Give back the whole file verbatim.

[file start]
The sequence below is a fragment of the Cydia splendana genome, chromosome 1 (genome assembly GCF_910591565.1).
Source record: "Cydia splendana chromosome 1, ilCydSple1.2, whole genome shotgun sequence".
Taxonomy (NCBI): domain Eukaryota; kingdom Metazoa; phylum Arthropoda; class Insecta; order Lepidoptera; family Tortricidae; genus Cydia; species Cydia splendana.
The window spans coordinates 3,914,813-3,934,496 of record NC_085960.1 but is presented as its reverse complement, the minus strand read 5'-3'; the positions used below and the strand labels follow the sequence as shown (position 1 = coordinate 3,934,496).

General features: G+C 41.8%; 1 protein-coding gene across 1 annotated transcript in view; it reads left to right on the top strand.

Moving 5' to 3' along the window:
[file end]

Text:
The sequence below is a fragment of the Cydia splendana genome, chromosome 1 (genome assembly GCF_910591565.1).
Source record: "Cydia splendana chromosome 1, ilCydSple1.2, whole genome shotgun sequence".
Taxonomy (NCBI): domain Eukaryota; kingdom Metazoa; phylum Arthropoda; class Insecta; order Lepidoptera; family Tortricidae; genus Cydia; species Cydia splendana.
The window spans coordinates 3,914,813-3,934,496 of record NC_085960.1 but is presented as its reverse complement, the minus strand read 5'-3'; the positions used below and the strand labels follow the sequence as shown (position 1 = coordinate 3,934,496).

General features: G+C 41.8%; 1 protein-coding gene across 1 annotated transcript in view; it reads left to right on the top strand.

Moving 5' to 3' along the window: